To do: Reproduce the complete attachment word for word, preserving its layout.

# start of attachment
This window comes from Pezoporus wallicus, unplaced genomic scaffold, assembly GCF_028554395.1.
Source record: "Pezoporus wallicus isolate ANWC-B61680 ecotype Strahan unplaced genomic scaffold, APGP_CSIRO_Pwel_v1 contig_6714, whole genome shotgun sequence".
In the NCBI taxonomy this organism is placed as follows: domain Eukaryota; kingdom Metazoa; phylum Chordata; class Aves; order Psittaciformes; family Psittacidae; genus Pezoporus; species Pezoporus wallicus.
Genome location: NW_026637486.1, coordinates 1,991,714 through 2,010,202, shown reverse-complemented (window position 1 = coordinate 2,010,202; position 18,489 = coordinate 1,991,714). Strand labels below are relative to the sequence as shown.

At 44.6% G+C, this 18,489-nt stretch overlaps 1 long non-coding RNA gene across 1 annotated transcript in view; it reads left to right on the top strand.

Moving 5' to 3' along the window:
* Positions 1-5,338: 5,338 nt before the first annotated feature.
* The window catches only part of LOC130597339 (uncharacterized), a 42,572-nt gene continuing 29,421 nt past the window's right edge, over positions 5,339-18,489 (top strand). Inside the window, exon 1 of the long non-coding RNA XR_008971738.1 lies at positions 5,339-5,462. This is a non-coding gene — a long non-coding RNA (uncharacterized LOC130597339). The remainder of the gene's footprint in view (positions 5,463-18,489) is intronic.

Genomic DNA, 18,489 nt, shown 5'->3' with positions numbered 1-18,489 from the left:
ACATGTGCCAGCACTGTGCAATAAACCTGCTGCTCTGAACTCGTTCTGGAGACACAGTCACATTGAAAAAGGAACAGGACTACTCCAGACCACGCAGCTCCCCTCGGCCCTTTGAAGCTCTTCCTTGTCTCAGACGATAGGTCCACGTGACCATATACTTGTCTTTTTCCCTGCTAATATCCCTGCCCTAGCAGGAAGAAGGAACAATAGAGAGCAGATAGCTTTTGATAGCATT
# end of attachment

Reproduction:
This window comes from Pezoporus wallicus, unplaced genomic scaffold, assembly GCF_028554395.1.
Source record: "Pezoporus wallicus isolate ANWC-B61680 ecotype Strahan unplaced genomic scaffold, APGP_CSIRO_Pwel_v1 contig_6714, whole genome shotgun sequence".
In the NCBI taxonomy this organism is placed as follows: domain Eukaryota; kingdom Metazoa; phylum Chordata; class Aves; order Psittaciformes; family Psittacidae; genus Pezoporus; species Pezoporus wallicus.
Genome location: NW_026637486.1, coordinates 1,991,714 through 2,010,202, shown reverse-complemented (window position 1 = coordinate 2,010,202; position 18,489 = coordinate 1,991,714). Strand labels below are relative to the sequence as shown.

At 44.6% G+C, this 18,489-nt stretch overlaps 1 long non-coding RNA gene across 1 annotated transcript in view; it reads left to right on the top strand.

Moving 5' to 3' along the window:
* Positions 1-5,338: 5,338 nt before the first annotated feature.
* The window catches only part of LOC130597339 (uncharacterized), a 42,572-nt gene continuing 29,421 nt past the window's right edge, over positions 5,339-18,489 (top strand). Inside the window, exon 1 of the long non-coding RNA XR_008971738.1 lies at positions 5,339-5,462. This is a non-coding gene — a long non-coding RNA (uncharacterized LOC130597339). The remainder of the gene's footprint in view (positions 5,463-18,489) is intronic.

Genomic DNA, 18,489 nt, shown 5'->3' with positions numbered 1-18,489 from the left:
ACATGTGCCAGCACTGTGCAATAAACCTGCTGCTCTGAACTCGTTCTGGAGACACAGTCACATTGAAAAAGGAACAGGACTACTCCAGACCACGCAGCTCCCCTCGGCCCTTTGAAGCTCTTCCTTGTCTCAGACGATAGGTCCACGTGACCATATACTTGTCTTTTTCCCTGCTAATATCCCTGCCCTAGCAGGAAGAAGGAACAATAGAGAGCAGATAGCTTTTGATAGCATT